Commentary - The changing face of my greatest fantasy
By William Carter, Columnist
Bear-Dog is hunkered down to the ground –predator-like – about 30 feet from me with his head propped immobile on his precisely-aligned front paws and is absolutely still but for the occasional nose-twitch and the constant quick flicker of his brown eyes back-and-forth from my face to the slobber-coated green ball glistening in the grass halfway between us.
“Stupid dog,” I mumble, well under Love-Weasel’s superhuman, dog-mom auditory range, and then sigh as I walk over and, for the 987th time since we’ve been outside working this morning, gingerly pluck the sopping, dog-cootie infested ball off the ground and throw it across the yard.
Bear-Dog explodes up in a 90-pound tornado of black fur and tie-died neckerchief and tears after the ball – dodging the bluebird house and the side-yard maple with the dexterity of a dog half his age – and snatches it out of the air on the second bounce, fulfilling, for the 987th time that day, his fondest wish; his greatest fantasy.
He plops down and grins at me around the green ball in his mouth, his tail sending up a flurry of dried leaves and bits of grass, then rolls over on his back, his belly to the sun, and thrashes around blissful, still grinning, with his paws flapping and his tongue flopping.
I shake my head and turn back to the patch of bare ground I’d been raking smooth for re-seeding and continue with my own mindless-chore fantasy of me standing in my weedless, mole-free yard of vibrant green, organically-grown Kentucky-31 fescue, sipping from a cup of coffee, embraced by a warm breeze as the light filters its way through the trees and dapples the ground around me with an ever-changing pattern of sun-yellow and leaf-shadow. A late model sedan stops in the street in front of our house and a man who looks as if he could easily play the part of a doctor in an ad for a new depression or prostate medication emerges. He has a head full of dark hair, gray at the temples, and is wearing razor-creased khakis and new work boots and the sleeves of his denim shirt are rolled precisely half-way up his forearms.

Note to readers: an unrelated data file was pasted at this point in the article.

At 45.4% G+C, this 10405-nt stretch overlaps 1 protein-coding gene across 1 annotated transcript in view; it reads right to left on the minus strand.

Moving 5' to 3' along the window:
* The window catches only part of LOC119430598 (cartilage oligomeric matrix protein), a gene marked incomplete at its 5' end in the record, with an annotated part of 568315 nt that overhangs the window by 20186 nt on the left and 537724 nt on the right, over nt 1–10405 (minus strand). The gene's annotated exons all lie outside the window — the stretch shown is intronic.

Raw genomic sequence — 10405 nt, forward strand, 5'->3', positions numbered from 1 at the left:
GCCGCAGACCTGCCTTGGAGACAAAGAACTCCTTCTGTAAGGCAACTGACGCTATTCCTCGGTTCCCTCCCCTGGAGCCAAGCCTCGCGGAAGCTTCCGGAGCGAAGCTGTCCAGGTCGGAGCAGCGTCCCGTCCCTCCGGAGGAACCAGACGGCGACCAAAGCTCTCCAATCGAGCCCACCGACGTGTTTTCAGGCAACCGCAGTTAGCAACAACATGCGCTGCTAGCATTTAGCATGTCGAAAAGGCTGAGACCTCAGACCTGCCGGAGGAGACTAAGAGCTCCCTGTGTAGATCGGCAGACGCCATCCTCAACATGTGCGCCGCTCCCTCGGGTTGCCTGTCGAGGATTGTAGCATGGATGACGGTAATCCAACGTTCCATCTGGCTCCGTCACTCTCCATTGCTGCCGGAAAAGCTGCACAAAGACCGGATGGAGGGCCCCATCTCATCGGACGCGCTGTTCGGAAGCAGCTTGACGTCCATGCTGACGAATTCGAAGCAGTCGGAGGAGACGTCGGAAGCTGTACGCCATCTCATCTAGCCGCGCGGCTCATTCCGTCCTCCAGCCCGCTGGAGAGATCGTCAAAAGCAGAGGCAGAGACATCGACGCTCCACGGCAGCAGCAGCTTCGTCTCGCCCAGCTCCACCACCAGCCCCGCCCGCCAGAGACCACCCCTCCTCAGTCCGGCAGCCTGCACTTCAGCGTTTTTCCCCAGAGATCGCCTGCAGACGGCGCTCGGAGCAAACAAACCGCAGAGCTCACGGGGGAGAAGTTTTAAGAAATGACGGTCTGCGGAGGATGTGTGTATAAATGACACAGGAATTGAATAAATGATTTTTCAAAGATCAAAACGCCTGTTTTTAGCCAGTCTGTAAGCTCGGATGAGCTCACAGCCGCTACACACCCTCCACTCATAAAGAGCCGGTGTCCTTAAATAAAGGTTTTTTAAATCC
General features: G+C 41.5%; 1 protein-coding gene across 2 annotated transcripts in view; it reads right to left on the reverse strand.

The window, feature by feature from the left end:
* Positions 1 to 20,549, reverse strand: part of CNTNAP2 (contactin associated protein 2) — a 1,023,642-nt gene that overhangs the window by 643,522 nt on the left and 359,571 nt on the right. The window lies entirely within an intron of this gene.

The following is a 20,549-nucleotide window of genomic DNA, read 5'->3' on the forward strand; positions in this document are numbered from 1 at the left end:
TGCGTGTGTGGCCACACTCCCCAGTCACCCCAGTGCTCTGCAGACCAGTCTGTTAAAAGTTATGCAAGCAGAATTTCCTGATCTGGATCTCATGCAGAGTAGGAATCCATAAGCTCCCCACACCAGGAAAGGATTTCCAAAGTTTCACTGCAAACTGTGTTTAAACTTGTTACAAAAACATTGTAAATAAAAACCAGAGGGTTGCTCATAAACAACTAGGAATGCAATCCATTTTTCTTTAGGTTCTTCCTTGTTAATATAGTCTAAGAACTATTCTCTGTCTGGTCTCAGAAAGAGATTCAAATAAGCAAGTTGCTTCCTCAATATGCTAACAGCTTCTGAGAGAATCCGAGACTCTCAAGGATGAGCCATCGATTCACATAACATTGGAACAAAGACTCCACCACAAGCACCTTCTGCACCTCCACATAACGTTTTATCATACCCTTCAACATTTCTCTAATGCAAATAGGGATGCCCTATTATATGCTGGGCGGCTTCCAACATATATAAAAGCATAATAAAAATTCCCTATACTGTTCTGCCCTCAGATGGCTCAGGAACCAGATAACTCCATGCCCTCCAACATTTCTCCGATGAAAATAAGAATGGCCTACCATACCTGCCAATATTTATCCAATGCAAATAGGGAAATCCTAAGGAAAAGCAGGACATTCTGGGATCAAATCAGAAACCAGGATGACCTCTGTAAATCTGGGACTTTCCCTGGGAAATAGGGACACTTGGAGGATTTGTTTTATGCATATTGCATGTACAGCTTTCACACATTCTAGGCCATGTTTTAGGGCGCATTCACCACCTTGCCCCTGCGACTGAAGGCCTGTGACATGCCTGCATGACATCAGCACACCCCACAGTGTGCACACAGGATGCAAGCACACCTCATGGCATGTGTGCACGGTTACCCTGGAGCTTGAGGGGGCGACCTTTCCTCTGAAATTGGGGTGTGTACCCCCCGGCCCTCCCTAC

“Hello, sir,” he addresses me. “I am the president of the World Wide Lawn Institute and have heard so many good things about your yard that I, busy though I am, chose to leave our capitol, Washington, D.C., and judge for myself. It seems the reports have all been true. Well done, sir, your lawn is beautiful.”
I nod bashfully, acknowledging his praise as well as the applause from all of the other people who weren’t there before but now, mysteriously, are.
Then I blink, and shudder myself out of the horror that was playing through my mind.
What the hell was that all about?!? What’s happened to my fantasies?!?
There used to be a time in my younger days where I fantasized about appearing on stage playing lead guitar for AC/DC, bare-chested and Spandexed, furiously banging my head as a filled front row of scantily-clad, bouncy-breasted screaming girls damn near beat each other to death for the opportunity to catch a droplet of perspiration showering off my sweat-drenched, waist-length hair. Nowadays, though, I am painfully aware I’m not entirely sure what an iTune is and wouldn’t know one if I saw one and couldn’t name a current Top-40 hit at gun-point and I can’t tell you how happy I am to find out there’s a new radio station out there called Hippie 94.5 where they don’t play anything that was recorded after 1976.
Once upon a time I dreamed of traveling to exotic places filled with exotic people and facing the dangers of unexplored, hidden rivers and going where no man has gone before. Now, it just tickles the hell out of me if I can make to Home Depot without catching a red light or I get through the self checkout lane at the grocery store without having to call a cashier over.
I used to fantasize about finishing a marathon in under three hours but am now happier than hell with nine-minute, well…10 minute, miles and sometimes these days I consider walking upstairs more than four times in a 12-hour period to be a workout.
Fantasies of wealth? Does getting excited about a $2 off coupon on a 20-pound bag of dog food count?
Oh…one fantasy fulfilled was that I did get the girl.
There’s an impatient sigh/snort behind me and I turn to find Bear-Dog hunkered down again eyeing his green ball and sending telepathic commands my way.
For the 988th time that day I pick it up and throw it and for the 988th time Bear-Dog is blissful.
Fantasies, I suppose, are sometimes no bigger than a green, rubber ball.
William Carter is a longtime Franklin city employee and published author. He may be contacted at firstname.lastname@example.org
Posted on: 10/1/2012